Greenwich Park is probably the most well-known nature spot in the whole of South London (except maybe Wimbledon Common.) Having said that, there are bits of it (my favourites) that are less well-trodden. It’s always best to offroad it if you want a quiet walk.

In my humble opinion, the best gate to leave through for Blackheath if you’re starting from the main gate at the end of King William’s Walk is the Croom’s Hill gate (if you take the main road through the park until you reach a pavement curving off up a hill to the right, then take the dirt path on the left, you’ll be on the way).

On exiting the gate, you could well be in a small village in Kent (which you would have been, 200 years ago.)

Cross one road and straight ahead there’s a gap between two railings, and a dirt path leading down into a lovely copse, beautiful for a quick ramble.

Blackheath itself is just to the left up that same road- a huge expanse of green with the rolling hills of Kent visible in the distance.

I’d say this area’s perfect for picnics or just enjoying the rare open expanse of sky Blackheath offers up.

Coming out here always makes me want to hop on a train down to Shoreham (one of my favourite walks is in the countryside surrounding this Kent village- next time I go down there I’ll post about it!)

As to the history of this area, the fact that one road through it is named after Wat Tyler gives away a pretty big part of it; during the Peasants’ Revolt of the 1380s he gathered rebels here to march into the City; in fact Blackheath has always been a pretty popular rallying place! Jack Cade’s rebellion in 1450 and the Battle of Blackheath Field in 1497 are two other notable examples.

During the 1600s and 1700s the area was also an extremely popular ambush point for highwaymen…

Next week I’ll be exploring Lesnes Abbey, in Abbey Wood (even further southeast!!)

Rhi x


Robin’s Rambles: Gillespie Park

It’s easy to feel trapped in the city when you live in London, especially for those of us who in past lives spent the majority of their time outdoors. Finding escape can be tricky. In response I am going to share some spots around my home in North London where I regularly retreat from life in the smoke. As soon as the rains stop and clouds part it’s time to get outdoors and luckily with 33% of London being vegetated green space there’s loads of little pockets of weird and wonderful nature to head to. First up Gillespie Park.

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Wedged on a strip of land between Finsbury Park Station and the old Arsenal Stadium at Highbury is Gillespie Park Nature Reserve and Ecology Centre. Having a peaceful oasis 20 metres from one of Zone 2’s busiest transport intersections is an under appreciated blessing. Especially an oasis that seemingly condenses a broad array of British wilderness environments into a tiny space, which up until its re-appropriation in 1980 was warehouses and coal yards left abandoned since the 1960s.

Gillespie Park’s entrance on Seven Sisters Road makes understated sound extravagant. For the first two years of living in the area and regularly passing the steps up to the park I dismissed them entirely. Then one day, looking for a shortcut, I ventured up and in and found the wonderful wild escape inside. This lesson seems to be the key to discovering London’s little gems of green space; ignore innocuous inconspicuous entrances and go in regardless, you’ll often be lead to the more interesting and underused of urban wilderness retreats.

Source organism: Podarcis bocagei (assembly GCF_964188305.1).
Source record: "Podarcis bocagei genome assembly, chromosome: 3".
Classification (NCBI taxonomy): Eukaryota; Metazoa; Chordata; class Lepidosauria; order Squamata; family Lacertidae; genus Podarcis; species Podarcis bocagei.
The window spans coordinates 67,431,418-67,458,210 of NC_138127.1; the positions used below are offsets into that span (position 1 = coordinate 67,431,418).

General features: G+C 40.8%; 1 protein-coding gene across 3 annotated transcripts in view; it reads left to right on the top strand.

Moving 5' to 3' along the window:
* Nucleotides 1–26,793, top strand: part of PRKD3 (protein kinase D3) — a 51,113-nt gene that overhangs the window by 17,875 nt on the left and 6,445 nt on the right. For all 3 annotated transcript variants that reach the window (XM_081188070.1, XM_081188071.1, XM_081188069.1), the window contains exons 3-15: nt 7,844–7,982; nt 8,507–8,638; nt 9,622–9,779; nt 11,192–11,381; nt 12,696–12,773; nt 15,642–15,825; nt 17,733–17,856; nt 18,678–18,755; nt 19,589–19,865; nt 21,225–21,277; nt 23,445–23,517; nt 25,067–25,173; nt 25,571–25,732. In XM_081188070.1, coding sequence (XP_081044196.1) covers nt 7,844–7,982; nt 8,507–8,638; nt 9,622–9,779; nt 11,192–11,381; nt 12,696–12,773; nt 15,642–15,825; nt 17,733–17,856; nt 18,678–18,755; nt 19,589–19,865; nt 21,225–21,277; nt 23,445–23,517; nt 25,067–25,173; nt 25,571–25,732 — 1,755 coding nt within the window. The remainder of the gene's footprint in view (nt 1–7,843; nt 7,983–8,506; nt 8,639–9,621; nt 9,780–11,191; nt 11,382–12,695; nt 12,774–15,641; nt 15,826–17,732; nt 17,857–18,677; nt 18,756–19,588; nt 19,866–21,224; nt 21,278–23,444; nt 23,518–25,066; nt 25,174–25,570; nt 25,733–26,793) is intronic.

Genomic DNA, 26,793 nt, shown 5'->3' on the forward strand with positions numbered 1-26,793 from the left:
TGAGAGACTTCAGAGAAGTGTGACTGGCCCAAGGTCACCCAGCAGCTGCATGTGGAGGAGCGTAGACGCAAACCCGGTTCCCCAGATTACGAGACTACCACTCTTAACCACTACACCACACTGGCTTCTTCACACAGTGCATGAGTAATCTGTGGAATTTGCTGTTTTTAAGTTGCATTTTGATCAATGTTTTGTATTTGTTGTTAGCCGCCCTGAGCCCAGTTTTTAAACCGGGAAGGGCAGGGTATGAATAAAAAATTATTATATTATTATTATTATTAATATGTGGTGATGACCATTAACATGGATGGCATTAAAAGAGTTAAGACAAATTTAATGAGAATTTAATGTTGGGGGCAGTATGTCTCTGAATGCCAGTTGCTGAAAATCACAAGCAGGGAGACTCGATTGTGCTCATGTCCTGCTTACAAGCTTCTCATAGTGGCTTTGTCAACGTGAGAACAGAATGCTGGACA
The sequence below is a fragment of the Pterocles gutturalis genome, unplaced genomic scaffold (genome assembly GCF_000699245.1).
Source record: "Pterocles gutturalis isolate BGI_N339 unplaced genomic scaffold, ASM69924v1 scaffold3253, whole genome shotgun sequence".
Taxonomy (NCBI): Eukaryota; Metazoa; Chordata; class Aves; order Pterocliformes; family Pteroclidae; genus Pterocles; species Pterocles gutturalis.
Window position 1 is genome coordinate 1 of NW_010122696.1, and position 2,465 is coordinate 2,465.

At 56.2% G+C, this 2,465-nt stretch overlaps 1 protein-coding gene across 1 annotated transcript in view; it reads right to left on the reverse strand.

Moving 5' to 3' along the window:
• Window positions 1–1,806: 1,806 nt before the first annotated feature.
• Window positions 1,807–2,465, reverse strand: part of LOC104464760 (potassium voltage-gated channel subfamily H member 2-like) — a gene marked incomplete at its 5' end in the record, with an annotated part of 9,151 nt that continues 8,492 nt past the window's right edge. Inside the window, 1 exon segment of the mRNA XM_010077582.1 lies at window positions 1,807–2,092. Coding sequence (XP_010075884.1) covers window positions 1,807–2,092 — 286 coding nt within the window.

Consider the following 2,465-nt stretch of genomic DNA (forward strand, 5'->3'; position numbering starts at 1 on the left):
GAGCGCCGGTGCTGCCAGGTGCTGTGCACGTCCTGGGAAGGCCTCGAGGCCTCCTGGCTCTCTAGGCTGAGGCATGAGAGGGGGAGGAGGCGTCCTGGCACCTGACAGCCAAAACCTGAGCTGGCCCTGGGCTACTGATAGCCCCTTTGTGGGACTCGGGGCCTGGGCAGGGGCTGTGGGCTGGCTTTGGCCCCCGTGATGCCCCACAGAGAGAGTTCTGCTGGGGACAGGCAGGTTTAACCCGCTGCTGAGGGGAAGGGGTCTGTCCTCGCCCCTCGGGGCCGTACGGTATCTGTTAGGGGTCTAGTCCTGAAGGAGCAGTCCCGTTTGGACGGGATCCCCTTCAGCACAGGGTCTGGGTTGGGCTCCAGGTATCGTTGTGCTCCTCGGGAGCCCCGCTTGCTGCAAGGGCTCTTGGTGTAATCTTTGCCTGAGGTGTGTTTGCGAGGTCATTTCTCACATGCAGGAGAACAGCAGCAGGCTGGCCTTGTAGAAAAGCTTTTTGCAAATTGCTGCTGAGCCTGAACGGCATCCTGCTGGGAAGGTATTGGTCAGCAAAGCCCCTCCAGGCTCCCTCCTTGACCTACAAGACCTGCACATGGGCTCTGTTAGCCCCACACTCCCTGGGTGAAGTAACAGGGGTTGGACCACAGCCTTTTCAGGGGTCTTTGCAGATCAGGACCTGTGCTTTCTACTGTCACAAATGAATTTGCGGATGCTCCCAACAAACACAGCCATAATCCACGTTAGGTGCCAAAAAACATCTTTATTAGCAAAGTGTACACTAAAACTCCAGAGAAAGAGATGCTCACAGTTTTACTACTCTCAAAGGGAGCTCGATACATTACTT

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With a whole world of meadows, copses, ponds and gardens inside Gillespie Park represents a real microcosm of the British Countryside, in the bizarre way that only a city centre nature reserve can. There’s an alarming array of life in the small repurposed space, tallying 244 species of plant, 94 birds and even 24 species of butterfly.

At most times of year the park seems grossly underused, most visitors just taking advantage of the shortcut from Highbury to the station at Finsbury Park or using the meadows as a convenient spot for dogs to relieve themselves. So even on the crispest and brightest of winter days it’s very easy to find peace and solitude waiting here.

My two favourite spots are Astor Meadow and Highbury Copse. The former sits at the top of the park and has a couple of well placed benches. The best of these is positioned perfectly so you can feel the subterranean rumble of trains as they tear along the Piccadilly and Victoria Lines on their way to Highbury & Islington or Kings Cross. Combined with the perpetual chirp of the local bird population and the fluttering shadow cast by Islington Council’s lone wind turbine, the sensation of the Tube trains below creates a very particular and surreal sensorial experience. Occasionally one of British Rail’s finest hurtles down the rail tracks running alongside the meadow, just to remind you that you are in one of the most populous urban areas in Europe, which staring into a glorious mess trees, bramble and wildflowers you might be liable to forget.

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For a more ensconced uninterrupted escape from the hubbub of the capital Highbury Copse and Ambler Wood are the real deal, small tracts of dense woodland. Inside Highbury Copse you are completely cocooned against the usually inescapable throb of traffic on Seven Sisters Road. The sensation of being isolated by nature and the outdoors is prevalent here despite being slap bang in the middle of North London.

If I ever lack the time, energy or money to head out of the city in search of respite then I come and wander about and sit in Gillespie Park. The great outdoors are a magnificent thing but so can be their miniaturised equivalents offered by London’s multitude of green spaces.



Fjällräven Sample Sale

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We are hosting a Fjällräven Sample Sale on the Green outside The Brokedown Palace, Boxpark Shoreditch this weekend – Saturday 28th 11-7, Sunday 29th 12-6. 

Prices will be between 40% and 70% off RRP.

Men’s are mainly size L and women’s size S, but there are a few Ms and XLs in there too.

There is only one of each item and it’s mainly apparel. Bags will be extremely limited – we should warn you now there are only a handful of Kånken backpacks in old colourways. Please come early to avoid disappointment.

RSVP on the Facebook event page now for more info and event updates.